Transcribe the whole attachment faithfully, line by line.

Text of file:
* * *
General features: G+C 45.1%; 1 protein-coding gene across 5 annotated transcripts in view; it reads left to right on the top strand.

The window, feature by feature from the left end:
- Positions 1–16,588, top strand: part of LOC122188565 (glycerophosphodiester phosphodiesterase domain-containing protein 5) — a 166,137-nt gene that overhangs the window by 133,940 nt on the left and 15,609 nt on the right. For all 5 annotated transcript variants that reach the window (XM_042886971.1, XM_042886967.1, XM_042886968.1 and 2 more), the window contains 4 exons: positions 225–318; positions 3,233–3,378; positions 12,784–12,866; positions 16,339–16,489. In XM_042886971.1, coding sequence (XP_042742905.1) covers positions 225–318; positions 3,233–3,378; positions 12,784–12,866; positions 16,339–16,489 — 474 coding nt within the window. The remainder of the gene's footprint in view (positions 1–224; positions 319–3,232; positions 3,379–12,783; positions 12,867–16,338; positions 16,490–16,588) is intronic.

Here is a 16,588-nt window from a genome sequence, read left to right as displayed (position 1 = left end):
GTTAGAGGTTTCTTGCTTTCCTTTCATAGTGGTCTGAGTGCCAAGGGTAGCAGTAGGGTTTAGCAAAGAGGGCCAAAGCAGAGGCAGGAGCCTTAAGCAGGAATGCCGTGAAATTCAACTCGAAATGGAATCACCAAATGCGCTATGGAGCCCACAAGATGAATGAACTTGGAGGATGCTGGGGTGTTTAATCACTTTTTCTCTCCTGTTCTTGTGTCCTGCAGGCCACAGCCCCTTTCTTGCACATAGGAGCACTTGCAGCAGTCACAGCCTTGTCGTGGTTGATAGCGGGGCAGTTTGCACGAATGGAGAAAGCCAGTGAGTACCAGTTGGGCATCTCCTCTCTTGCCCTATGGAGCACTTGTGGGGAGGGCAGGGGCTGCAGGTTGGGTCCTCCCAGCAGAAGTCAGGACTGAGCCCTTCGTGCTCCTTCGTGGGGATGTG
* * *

General features: G+C 45.1%; 1 protein-coding gene across 5 annotated transcripts in view; it reads left to right on the top strand.

The window, feature by feature from the left end:
- Positions 1–16,588, top strand: part of LOC122188565 (glycerophosphodiester phosphodiesterase domain-containing protein 5) — a 166,137-nt gene that overhangs the window by 133,940 nt on the left and 15,609 nt on the right. For all 5 annotated transcript variants that reach the window (XM_042886971.1, XM_042886967.1, XM_042886968.1 and 2 more), the window contains 4 exons: positions 225–318; positions 3,233–3,378; positions 12,784–12,866; positions 16,339–16,489. In XM_042886971.1, coding sequence (XP_042742905.1) covers positions 225–318; positions 3,233–3,378; positions 12,784–12,866; positions 16,339–16,489 — 474 coding nt within the window. The remainder of the gene's footprint in view (positions 1–224; positions 319–3,232; positions 3,379–12,783; positions 12,867–16,338; positions 16,490–16,588) is intronic.

Here is a 16,588-nt window from a genome sequence, read left to right as displayed (position 1 = left end):
GTTAGAGGTTTCTTGCTTTCCTTTCATAGTGGTCTGAGTGCCAAGGGTAGCAGTAGGGTTTAGCAAAGAGGGCCAAAGCAGAGGCAGGAGCCTTAAGCAGGAATGCCGTGAAATTCAACTCGAAATGGAATCACCAAATGCGCTATGGAGCCCACAAGATGAATGAACTTGGAGGATGCTGGGGTGTTTAATCACTTTTTCTCTCCTGTTCTTGTGTCCTGCAGGCCACAGCCCCTTTCTTGCACATAGGAGCACTTGCAGCAGTCACAGCCTTGTCGTGGTTGATAGCGGGGCAGTTTGCACGAATGGAGAAAGCCAGTGAGTACCAGTTGGGCATCTCCTCTCTTGCCCTATGGAGCACTTGTGGGGAGGGCAGGGGCTGCAGGTTGGGTCCTCCCAGCAGAAGTCAGGACTGAGCCCTTCGTGCTCCTTCGTGGGGATGTG